Monday, October 11, 2010

Single Father Films

Single Father is a new BBC four-part series starring David Tennant (trying to distance himself from Doctor Who as far as possible) as the eponymous father, whose wife is killed in a road accident, leaving him with four kids to raise.

Traditionally I guess it's unusual for a father to raise his children alone; I don't know, perhaps the BBC thinks it's being original or even daring, but there's a long tradition of motherless movies, and the concept seems to have gained in popularity in recent years. Mostly, the films are either pretty lame (A Simple Twist of Fate, Jersey Girl, Big Daddy, Mall Cop, The Holiday, Inkheart) or portray the father as incapable (Jack and Sarah with Richard E Grant, Indiana Jones and the Last Crusade, 10 Things I Hate About You); usually a bit of both (an exception may be Michael Douglas as a single father in American President; he has a pretty responsible job and it's not a bad film).

(Certainly, single mums in movies are portrayed as capable and managing to have some fun too: Julia Roberts in Erin Brockovich, Kate Winslet in Hideous Kinky, Juliette Binoche in Chocolat, Keri Russell in Waitress, Renée Zellweger in Jerry McGuire).

Each decade seems to have its blockbuster single father film: in the 1970s it was Kramer vs Kramer (1979) with Dustin Hoffman; the 80s gave us Three Men and a Baby (1987); in the 90s it was Sleepless in Seattle (1993) and Mrs Doubtfire (also 1993); the jury's still out on the 00s – perhaps Love Actually (2003) with Liam Neeson providing the single father strand or The Pursuit of Happyness (2006) with Will Smith?

I occasionally wonder who decides (and why) to make a child motherless in a film: (presumably male) writer, studio executive, director? In the case of Knowing (2009), it was the actor Nicolas Cage. A single father himself for some eighteen years, Cage wanted to expel the movie myth that a man couldn't capably raise his child on his own. I'm not sure having a film about a boy who hears whispers from aliens and eventually leaves earth in a UFO is the best way to go about re-addressing the balance, but full kudos to Cage for trying.

Indeed, either having the father and child in an extreme situation (it's the end of the world in Knowing) or the father being less than fully in charge of his faculties seems a convenient way out for some films. The Road, based on the book by Cormac McCarthy, has Viggo Mortensen and son trudge through a bleak post-apocalyptic landscape. I am Sam (2001) has Sean Penn as a mentally retarded father; Chitty Chitty Bang Bang (1968) stars Dick Van Dyke as crackpot inventor Caratacus Potts who doesn't bother sending his children to school; Nanny McPhee (2005), a Mary Poppins ripoff, has Colin Firth as a bumbling dad. But what runs through these films, no matter the circumstances, is how much the father loves his child.

Disney films, surprisingly perhaps, considering they're meant to be 'family' films, have a long tradition of broken families and in particular single dads, from Pinocchio (1940), Bambi (1942) and Cinderella (1950, though the single father dies at the start of the film) through to more recent classics like King Triton in The Little Mermaid (1989), (another) crackpot inventor, Maurice, in Beauty and the Beast (1991), the Native American tribe chief in Pocahontas (1995), the neurotic clown fish dad in Finding Nemo (2003) and Patrick Dempsey in Enchanted (2008). Indeed, single fathers far outweigh single mothers in Disney films, with only Dumbo (1941) and Toy Story (1995) featuring lone mums. The Sony Pictures Animation feature, Cloudy With a Chance of Meatballs (2009), also features a single father, who speaks in fishing metaphors and has very little control over his son.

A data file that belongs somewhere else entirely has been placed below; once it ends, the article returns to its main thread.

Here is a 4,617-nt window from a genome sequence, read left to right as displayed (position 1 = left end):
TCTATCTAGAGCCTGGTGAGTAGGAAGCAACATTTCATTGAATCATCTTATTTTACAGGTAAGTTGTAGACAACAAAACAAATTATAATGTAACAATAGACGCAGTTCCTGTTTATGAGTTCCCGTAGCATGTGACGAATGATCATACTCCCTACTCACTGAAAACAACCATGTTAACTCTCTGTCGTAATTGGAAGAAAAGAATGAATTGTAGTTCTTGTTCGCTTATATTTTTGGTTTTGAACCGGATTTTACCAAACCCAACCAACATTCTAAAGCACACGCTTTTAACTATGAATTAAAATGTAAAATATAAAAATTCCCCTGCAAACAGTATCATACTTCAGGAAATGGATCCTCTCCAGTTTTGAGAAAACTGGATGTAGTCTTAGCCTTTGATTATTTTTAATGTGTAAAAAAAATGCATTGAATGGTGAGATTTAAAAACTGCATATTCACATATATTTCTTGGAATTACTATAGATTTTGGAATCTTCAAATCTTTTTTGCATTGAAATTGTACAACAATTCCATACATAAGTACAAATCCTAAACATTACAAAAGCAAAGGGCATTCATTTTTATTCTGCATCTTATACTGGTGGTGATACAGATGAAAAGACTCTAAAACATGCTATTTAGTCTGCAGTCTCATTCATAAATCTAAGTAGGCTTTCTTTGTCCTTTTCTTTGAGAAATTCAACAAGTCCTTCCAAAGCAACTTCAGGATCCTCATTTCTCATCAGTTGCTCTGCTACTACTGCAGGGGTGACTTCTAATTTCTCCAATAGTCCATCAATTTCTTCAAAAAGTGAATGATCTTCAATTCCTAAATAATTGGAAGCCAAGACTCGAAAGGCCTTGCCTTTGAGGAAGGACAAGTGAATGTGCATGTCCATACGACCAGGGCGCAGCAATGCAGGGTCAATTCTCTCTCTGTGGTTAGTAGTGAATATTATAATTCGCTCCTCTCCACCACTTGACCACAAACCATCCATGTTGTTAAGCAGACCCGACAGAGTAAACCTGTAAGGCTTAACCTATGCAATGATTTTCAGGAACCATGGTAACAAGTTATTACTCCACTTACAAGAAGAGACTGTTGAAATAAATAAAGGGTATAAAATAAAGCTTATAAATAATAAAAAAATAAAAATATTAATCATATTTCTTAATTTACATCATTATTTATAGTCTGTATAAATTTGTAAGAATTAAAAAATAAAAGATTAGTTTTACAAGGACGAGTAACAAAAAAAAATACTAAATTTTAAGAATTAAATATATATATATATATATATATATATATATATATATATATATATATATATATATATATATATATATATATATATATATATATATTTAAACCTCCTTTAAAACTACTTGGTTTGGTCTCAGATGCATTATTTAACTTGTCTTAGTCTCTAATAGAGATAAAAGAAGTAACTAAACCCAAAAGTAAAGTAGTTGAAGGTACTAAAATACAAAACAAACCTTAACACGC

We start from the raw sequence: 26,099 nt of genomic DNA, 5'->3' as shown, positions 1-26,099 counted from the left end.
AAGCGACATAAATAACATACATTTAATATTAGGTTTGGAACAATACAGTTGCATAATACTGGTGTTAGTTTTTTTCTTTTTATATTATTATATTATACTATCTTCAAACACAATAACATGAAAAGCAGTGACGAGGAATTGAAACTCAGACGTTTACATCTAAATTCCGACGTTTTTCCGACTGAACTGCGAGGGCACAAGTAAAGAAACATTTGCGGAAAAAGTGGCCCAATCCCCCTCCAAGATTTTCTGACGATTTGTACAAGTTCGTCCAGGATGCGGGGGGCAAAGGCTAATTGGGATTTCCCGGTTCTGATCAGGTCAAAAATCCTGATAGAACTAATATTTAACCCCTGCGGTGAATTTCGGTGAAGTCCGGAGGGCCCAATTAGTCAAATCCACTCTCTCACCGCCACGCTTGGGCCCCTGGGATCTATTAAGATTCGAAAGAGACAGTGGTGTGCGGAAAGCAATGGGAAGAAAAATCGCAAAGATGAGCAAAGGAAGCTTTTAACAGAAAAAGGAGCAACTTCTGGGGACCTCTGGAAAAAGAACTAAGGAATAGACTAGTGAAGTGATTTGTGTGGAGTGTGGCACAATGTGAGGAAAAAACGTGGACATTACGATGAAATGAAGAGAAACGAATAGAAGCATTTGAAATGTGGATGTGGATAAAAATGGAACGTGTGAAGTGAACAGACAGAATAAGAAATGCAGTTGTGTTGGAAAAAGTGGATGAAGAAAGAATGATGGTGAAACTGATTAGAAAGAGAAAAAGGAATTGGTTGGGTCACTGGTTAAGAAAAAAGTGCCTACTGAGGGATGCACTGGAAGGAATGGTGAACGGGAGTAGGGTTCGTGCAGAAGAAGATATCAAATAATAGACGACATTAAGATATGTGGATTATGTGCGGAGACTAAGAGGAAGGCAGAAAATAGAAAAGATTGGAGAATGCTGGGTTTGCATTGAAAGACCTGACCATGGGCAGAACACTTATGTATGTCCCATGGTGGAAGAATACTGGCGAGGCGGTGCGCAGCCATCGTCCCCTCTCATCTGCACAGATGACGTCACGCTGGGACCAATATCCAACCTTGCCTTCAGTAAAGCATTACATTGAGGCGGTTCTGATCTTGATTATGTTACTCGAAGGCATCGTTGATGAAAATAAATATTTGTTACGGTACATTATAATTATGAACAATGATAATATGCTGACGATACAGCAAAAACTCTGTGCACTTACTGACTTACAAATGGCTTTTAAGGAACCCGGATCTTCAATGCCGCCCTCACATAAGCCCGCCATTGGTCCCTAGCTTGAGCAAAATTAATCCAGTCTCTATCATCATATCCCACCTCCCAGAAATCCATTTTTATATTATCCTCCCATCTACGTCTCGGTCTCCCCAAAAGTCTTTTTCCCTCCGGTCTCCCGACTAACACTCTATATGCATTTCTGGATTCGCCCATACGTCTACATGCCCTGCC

One Fine Day (1996) and The Parent Trap (1998) get points for being about both a single mum (Pfeiffer and Richardson respectively) and a single dad (Clooney and Quaid respectively).

The Guardian Weekend magazine recently had an article written by a father of four children whose wife had died. He said women now found him irresistibly attractive and he could get any woman he wanted (unsurprisingly, this provoked something of a backlash in the letters page the following week). There's an assumption that the father hasn't got a clue how to raise children; that he needs help; that he's also caring and sensitive. Apparently women love this kind of stuff. Perhaps this is why many leading men are lining up to play single fathers.

I wonder how many are going to line up to play Bunny Monroe in a possible TV-adaption by John Hillcoat of Nick Cave's The Death of Bunny Monroe. Bunny becomes a single dad when his wife commits suicide and he's forced to acknowledge his son's existence; even then he's more interested in getting laid.

Given the influx of single dad films, you'd think mothers are leaving their families (or simply dying) in droves. They're not. It's still the father who is far more likely to walk out (or die).

Abrams's and Spielberg's sentimental, retro monster movie, Super 8 (2011), contained two single fathers: one uptight, the other a mess.


Unknown said...

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Unknown said...

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